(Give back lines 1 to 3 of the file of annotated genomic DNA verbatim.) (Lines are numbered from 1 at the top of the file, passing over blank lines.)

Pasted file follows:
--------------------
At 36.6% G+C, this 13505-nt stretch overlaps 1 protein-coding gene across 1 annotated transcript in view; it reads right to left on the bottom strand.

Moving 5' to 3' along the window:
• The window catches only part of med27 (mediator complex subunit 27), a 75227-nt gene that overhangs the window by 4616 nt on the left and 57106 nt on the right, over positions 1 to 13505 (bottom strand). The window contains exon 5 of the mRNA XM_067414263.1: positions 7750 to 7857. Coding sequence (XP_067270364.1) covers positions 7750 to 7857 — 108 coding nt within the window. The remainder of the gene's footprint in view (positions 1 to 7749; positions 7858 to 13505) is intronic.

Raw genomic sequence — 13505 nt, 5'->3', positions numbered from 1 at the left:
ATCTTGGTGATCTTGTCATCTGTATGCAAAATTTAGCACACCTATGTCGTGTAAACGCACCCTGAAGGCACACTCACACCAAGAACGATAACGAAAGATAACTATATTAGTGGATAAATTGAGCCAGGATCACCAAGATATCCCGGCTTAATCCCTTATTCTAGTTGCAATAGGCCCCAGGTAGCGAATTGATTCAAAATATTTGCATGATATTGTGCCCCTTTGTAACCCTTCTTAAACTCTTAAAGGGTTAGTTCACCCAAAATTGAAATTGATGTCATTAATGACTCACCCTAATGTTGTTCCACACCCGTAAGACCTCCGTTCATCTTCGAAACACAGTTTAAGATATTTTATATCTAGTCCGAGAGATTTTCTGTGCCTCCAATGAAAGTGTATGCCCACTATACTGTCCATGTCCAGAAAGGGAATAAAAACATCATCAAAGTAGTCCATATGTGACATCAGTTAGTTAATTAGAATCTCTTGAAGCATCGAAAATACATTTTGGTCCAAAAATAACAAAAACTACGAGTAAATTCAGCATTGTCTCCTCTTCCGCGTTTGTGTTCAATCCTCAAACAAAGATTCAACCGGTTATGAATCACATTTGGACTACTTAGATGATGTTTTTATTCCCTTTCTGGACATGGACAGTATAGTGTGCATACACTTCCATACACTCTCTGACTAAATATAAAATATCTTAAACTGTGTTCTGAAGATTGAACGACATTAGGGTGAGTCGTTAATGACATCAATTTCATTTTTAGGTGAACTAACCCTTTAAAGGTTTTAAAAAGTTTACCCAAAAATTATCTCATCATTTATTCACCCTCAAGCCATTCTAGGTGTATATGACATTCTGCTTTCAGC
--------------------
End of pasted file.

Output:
At 36.6% G+C, this 13505-nt stretch overlaps 1 protein-coding gene across 1 annotated transcript in view; it reads right to left on the bottom strand.

Moving 5' to 3' along the window:
• The window catches only part of med27 (mediator complex subunit 27), a 75227-nt gene that overhangs the window by 4616 nt on the left and 57106 nt on the right, over positions 1 to 13505 (bottom strand). The window contains exon 5 of the mRNA XM_067414263.1: positions 7750 to 7857. Coding sequence (XP_067270364.1) covers positions 7750 to 7857 — 108 coding nt within the window. The remainder of the gene's footprint in view (positions 1 to 7749; positions 7858 to 13505) is intronic.